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From The Atlantic:

The Astonishing Greatness of Serena Williams

That reminds me of an op-ed by Professor Stephen Jay Gould that the great man published in the Wall Street Journal on September 10, 1998 towards the end of that famous baseball season:

How the New Sultan Of Swat Measures Up

by Stephen Jay Gould

… As a veteran and close student of the 1961 Mantle-Maris derby, I thrill to the detailed similarity of McGwire vs. Sosa. The two Yankees of 1961 embodied different primal myths about great accomplishments: Mantle the deserving hero, working all his life towards his year of destiny; Maris the talented journeyman, enjoying that one sweet interval in each man’s life when everything comes together in some oddly miraculous way. (Maris never hit more than 39 home runs in any other season.) That year, the miracle man won–and shame on his detractors. Fluke or destiny doesn’t matter; Roger Maris did the deed.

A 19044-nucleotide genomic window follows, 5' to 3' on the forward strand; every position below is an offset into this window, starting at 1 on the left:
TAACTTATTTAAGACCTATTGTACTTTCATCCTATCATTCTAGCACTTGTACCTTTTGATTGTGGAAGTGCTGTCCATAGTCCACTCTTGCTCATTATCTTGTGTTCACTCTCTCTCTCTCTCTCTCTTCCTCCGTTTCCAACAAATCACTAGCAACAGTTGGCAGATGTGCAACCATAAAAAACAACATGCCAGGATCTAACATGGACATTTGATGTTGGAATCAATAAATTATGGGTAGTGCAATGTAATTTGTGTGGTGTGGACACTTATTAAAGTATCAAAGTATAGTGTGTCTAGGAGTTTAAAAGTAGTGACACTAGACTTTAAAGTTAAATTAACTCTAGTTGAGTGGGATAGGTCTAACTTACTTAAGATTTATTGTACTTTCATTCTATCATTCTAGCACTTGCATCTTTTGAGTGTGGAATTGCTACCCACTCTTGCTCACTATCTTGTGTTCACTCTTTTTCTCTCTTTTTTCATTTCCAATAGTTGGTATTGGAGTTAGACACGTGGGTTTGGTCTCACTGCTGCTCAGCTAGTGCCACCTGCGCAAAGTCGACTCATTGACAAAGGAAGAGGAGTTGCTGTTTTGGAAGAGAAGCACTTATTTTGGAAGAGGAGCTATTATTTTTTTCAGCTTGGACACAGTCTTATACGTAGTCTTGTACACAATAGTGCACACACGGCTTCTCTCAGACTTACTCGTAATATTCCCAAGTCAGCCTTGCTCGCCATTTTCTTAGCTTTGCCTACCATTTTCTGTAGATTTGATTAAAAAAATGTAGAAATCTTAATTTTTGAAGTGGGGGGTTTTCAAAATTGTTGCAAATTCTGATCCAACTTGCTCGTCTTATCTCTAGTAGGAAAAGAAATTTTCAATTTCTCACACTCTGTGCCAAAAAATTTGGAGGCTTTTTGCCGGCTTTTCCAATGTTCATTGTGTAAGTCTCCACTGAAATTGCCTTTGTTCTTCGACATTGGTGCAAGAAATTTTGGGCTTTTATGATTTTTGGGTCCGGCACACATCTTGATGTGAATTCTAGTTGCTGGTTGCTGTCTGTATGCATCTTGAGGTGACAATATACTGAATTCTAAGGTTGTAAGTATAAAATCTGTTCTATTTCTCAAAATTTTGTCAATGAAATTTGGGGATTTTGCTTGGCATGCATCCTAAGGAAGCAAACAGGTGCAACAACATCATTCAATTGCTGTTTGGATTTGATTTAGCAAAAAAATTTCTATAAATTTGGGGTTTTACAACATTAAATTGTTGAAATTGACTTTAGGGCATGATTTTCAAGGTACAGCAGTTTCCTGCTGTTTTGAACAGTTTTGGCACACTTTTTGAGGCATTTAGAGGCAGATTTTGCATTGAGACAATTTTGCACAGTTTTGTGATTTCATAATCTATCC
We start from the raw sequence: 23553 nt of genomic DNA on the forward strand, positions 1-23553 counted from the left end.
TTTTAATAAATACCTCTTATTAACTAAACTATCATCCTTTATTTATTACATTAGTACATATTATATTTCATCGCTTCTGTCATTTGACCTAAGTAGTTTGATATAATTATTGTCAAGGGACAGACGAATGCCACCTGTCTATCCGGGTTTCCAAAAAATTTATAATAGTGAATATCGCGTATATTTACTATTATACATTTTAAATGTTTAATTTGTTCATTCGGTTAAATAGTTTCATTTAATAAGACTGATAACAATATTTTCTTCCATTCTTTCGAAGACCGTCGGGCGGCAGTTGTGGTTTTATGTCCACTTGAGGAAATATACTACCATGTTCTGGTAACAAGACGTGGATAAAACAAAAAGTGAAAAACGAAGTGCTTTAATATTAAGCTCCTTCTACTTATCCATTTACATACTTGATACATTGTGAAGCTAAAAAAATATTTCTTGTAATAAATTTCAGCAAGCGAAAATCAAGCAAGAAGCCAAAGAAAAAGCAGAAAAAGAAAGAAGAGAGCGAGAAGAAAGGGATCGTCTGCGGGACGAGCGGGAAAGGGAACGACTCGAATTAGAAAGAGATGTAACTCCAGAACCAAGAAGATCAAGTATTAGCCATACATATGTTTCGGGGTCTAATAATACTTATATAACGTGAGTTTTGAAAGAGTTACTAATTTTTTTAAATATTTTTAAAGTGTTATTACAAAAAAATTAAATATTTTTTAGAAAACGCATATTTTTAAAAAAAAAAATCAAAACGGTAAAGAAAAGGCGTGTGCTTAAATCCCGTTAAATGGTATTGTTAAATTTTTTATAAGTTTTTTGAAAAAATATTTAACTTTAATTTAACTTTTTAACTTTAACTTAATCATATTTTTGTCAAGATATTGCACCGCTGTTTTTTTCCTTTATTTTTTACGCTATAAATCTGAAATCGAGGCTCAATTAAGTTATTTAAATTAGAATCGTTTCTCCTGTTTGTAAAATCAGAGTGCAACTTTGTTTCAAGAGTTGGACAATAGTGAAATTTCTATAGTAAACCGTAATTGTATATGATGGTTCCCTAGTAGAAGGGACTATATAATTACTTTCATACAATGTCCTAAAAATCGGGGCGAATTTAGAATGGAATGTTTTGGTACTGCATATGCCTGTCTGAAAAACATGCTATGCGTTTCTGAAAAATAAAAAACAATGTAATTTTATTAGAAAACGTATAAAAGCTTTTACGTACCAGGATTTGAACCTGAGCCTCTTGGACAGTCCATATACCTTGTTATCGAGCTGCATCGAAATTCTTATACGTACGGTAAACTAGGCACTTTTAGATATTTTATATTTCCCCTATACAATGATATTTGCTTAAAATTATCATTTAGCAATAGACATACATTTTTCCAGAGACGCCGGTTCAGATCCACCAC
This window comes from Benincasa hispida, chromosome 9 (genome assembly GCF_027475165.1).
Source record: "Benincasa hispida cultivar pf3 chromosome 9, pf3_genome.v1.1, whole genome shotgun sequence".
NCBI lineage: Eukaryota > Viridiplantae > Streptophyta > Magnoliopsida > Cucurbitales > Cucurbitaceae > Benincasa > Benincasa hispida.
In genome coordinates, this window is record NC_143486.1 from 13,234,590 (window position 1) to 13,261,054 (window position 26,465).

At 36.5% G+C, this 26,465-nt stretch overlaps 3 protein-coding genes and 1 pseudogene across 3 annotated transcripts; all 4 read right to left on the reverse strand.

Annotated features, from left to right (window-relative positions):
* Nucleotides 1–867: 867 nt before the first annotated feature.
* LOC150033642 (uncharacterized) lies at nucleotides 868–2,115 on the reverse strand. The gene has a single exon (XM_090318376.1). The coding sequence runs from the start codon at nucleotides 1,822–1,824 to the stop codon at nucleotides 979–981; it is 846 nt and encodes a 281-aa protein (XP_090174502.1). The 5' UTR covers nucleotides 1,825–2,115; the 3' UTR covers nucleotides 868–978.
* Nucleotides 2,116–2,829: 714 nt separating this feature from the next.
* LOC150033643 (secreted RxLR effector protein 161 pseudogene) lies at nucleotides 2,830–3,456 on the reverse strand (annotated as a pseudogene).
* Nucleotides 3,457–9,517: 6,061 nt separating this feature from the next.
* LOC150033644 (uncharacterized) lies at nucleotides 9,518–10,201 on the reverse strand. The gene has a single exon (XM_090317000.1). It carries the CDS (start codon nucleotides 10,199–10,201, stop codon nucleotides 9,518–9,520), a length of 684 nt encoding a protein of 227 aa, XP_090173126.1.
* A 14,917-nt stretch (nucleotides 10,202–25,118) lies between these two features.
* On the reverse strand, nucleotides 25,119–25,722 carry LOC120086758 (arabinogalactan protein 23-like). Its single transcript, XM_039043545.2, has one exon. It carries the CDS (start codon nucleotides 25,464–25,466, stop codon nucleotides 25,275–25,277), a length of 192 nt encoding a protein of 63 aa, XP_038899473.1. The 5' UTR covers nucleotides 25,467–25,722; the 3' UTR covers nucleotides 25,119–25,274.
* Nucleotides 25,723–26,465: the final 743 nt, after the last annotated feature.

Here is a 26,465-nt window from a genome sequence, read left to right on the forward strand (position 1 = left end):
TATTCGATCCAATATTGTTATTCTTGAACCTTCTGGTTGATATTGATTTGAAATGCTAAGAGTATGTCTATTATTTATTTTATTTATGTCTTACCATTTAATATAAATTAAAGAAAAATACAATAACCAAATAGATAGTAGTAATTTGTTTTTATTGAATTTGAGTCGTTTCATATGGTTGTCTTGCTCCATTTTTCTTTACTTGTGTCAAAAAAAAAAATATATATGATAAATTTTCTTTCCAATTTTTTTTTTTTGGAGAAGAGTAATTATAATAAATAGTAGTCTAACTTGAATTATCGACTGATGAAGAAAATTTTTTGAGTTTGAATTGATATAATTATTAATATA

Sammy Sosa is this year’s Maris, rising from who-knows-where to challenge the man of destiny. Mark McGwire is this year’s Mantle. Few other players have been so destined, and no one has ever worked harder and more single-mindedly, to harness and fulfill his gifts of brawn. He is the real item, and this is his year. No one, not even Ruth, ever hit more than 50 homers in three successive seasons as McGwire has now done. (But will anyone ever exceed Ruth’s feat of hitting more than 40 home runs in all but two years between 1920 and 1932?)

Though we cheer both Sosa and McGwire–may they each hit at least 70–we nonetheless rightly focus on McGwire for the eerie and awesome quality of his particular excellence. …